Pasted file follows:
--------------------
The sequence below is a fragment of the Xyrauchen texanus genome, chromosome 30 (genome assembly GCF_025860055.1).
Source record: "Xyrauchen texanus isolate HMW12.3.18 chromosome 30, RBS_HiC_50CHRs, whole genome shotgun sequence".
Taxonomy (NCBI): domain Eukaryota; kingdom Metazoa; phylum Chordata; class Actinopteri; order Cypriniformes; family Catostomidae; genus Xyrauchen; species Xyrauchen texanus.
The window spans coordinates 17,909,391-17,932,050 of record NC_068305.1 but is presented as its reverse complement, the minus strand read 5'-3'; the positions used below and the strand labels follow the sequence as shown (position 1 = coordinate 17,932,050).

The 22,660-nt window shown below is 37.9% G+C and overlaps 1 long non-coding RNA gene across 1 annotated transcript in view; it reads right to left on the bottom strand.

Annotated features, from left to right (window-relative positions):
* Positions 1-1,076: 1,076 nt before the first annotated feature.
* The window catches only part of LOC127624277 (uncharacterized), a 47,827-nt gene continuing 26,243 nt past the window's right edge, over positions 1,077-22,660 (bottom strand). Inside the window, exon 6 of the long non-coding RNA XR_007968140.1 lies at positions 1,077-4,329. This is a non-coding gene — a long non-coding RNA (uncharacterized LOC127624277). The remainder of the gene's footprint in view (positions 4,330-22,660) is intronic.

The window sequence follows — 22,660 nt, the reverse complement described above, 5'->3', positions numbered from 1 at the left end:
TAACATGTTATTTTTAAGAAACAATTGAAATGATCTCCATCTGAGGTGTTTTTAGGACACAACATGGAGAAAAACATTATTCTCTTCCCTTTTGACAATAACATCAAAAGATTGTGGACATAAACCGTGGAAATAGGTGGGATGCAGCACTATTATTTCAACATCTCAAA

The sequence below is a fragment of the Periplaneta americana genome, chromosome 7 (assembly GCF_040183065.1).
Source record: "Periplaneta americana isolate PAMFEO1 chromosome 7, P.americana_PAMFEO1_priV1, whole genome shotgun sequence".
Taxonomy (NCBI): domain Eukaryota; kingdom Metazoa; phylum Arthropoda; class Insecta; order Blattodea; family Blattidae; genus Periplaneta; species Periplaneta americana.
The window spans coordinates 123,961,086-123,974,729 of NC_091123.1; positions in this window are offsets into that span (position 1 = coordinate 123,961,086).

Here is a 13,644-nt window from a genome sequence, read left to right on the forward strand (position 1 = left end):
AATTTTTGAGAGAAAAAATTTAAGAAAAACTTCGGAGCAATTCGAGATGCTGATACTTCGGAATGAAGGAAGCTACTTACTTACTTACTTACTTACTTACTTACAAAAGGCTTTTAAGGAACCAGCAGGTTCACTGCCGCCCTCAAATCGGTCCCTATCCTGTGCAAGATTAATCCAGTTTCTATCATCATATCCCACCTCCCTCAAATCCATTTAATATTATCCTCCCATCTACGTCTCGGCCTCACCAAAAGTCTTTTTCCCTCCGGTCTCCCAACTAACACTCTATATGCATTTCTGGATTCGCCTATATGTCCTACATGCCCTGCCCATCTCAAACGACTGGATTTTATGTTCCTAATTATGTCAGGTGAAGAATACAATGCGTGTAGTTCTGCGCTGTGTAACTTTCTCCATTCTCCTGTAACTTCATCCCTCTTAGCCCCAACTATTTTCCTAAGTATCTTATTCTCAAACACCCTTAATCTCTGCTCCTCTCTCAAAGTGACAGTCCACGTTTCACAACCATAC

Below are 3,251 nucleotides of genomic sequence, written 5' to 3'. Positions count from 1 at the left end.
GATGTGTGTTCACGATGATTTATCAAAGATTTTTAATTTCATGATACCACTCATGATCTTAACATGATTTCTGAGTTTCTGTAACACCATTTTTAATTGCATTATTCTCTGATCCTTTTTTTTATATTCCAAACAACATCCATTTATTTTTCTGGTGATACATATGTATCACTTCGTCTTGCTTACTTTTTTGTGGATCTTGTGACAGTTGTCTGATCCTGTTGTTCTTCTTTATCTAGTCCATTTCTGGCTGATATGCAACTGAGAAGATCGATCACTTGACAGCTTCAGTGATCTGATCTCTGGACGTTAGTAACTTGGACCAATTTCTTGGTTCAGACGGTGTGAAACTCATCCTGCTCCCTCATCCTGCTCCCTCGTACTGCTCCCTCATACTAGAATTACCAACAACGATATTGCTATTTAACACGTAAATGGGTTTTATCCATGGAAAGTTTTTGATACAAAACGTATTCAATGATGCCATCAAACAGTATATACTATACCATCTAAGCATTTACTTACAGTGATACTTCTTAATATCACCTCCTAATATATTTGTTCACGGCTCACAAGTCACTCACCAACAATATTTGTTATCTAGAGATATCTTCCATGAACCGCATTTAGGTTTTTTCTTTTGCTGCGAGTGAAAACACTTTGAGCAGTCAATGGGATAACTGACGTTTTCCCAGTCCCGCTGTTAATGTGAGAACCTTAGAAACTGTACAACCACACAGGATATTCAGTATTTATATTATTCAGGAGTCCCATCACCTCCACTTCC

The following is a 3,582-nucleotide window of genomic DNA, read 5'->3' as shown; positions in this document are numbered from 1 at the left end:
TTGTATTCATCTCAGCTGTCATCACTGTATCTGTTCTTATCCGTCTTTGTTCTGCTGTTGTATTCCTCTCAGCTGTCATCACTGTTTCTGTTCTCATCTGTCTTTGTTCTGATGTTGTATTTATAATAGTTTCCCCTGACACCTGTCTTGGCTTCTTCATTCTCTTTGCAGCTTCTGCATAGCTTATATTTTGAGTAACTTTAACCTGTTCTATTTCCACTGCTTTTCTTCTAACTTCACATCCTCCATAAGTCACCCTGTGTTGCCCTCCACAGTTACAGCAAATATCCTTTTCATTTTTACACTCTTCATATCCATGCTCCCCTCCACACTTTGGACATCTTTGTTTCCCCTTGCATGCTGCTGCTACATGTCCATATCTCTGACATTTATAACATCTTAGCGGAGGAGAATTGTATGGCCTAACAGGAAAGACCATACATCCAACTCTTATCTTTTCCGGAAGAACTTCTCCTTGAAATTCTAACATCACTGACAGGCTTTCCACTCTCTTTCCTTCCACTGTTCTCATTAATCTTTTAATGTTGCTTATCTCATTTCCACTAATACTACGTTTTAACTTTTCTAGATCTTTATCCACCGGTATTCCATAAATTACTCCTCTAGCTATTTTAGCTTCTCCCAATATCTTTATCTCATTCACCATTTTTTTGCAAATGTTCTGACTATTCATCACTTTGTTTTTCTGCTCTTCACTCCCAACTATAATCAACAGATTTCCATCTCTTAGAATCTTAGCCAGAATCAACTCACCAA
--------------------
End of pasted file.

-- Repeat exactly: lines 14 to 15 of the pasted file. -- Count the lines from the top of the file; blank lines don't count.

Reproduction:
The window spans coordinates 123,961,086-123,974,729 of NC_091123.1; positions in this window are offsets into that span (position 1 = coordinate 123,961,086).

Here is a 13,644-nt window from a genome sequence, read left to right on the forward strand (position 1 = left end):